A testimony is a firm conviction of truth. Many times a day we bare our testimonies or declare the things we know to be true. It could be as simple as, “I know Jesus Christ is my savior,” or “I know the Book of Mormon is the word of God preserved for our day, ” or even, “I know 2 X 4 = 8.”
When I teach or write letters, I frequently bare my personal testimony so that these friends I’m speaking to can feel my belief and the truth I speak of. How can they “feel” this, you ask? Through the manifestation of the third member of the Godhead: the Holy Ghost. It is his purpose to “teach [us] all things,” and to testify of Jesus Christ and Heavenly Father (John 14:26, 15:26; 3 Nephi 28:11). If you have any desire to know, “by the power of the Holy Ghost ye may know the truth of all things” (Moroni 10:5). We feel the good influence of the Holy Ghost when we pray, make a good choice instead of a poor one, read the scriptures, are around people who lift us up, or learn new things at school or work. Really, anything that is good can be confirmed by the Holy Ghost. I know this confirmation is Heavenly Father’s love for us.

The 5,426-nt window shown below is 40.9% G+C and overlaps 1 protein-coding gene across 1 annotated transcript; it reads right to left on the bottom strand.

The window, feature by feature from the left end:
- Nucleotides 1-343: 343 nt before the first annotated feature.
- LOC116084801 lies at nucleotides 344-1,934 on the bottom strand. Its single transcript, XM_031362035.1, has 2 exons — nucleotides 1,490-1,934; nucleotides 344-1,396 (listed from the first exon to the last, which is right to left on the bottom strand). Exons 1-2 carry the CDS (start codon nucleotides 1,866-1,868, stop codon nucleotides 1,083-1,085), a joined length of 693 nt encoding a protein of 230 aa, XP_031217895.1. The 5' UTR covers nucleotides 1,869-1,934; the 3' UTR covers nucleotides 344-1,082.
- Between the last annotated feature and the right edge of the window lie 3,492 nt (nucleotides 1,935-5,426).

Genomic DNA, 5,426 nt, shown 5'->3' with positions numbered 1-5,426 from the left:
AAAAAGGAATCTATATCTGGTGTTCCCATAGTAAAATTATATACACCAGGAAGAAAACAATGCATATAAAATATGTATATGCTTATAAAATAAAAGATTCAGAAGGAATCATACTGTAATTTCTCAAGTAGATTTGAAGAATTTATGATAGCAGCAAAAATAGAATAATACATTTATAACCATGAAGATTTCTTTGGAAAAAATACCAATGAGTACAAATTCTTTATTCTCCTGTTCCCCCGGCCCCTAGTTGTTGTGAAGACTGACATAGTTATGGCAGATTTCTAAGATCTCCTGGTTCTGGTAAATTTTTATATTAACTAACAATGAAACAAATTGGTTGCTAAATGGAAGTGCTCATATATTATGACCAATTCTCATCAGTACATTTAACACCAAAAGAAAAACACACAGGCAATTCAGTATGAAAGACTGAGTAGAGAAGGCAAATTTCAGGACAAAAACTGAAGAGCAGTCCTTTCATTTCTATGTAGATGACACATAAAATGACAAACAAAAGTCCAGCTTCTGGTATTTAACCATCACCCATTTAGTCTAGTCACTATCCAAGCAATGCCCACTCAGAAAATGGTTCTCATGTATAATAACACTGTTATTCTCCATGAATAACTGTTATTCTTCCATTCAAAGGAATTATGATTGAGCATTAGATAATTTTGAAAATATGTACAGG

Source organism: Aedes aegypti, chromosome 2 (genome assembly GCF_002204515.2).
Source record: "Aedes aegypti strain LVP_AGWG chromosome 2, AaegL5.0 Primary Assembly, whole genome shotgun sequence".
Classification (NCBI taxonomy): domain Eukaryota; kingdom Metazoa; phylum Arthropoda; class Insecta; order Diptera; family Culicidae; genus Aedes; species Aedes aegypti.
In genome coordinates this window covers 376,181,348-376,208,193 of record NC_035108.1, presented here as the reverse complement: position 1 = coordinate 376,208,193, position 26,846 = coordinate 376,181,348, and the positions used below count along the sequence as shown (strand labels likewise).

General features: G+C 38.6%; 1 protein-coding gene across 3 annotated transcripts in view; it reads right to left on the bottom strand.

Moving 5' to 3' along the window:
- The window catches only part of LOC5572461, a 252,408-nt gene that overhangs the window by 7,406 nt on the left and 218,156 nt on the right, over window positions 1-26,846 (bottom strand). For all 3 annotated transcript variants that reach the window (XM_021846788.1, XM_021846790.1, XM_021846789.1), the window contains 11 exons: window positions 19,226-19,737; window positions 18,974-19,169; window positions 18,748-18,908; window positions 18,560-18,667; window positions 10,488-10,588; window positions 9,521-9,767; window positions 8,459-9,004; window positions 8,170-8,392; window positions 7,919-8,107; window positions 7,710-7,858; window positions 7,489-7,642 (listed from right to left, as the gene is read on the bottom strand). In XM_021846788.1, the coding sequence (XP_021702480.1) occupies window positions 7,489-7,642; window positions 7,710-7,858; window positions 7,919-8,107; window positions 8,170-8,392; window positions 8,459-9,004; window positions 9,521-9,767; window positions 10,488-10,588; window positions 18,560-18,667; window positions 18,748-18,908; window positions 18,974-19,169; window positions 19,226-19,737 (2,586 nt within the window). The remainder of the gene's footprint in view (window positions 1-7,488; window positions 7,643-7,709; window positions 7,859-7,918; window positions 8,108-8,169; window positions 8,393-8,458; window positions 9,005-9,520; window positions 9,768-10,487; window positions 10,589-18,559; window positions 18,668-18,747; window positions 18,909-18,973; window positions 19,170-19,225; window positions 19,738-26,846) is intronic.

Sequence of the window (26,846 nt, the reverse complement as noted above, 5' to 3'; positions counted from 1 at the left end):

Often times, our teachers tell us not to worry about the language: not that we shouldn’t try our very hardest to learn it, but that when we are teaching, our priority should be to teach so that people can fee the truth of what we mean, even if we don’t have the language down pat. I have experienced what this means first hand. The last Sunday that the native Koreans were here (in the Provo MTC), two of them gave short talks about repentance during church. Honestly, I didn’t understand most of what they said, but I know that I still learned because of the good feeling I had as I listened and the greater desire I had to do better after they spoke. The Holy Ghost can translate words (in our native tongue or in any other language) into the lessons we need if we would only listen with our minds and our heart. Because of this, I have learned that the restored gospel of Jesus Christ sounds the same in every language because it sounds like truth and love.
I leave with you my testimony, not in English, but in Korean. I hope you’re listening (2 Nephi 33:1).
Then (August 18, 2012)
Now (October 14, 2013)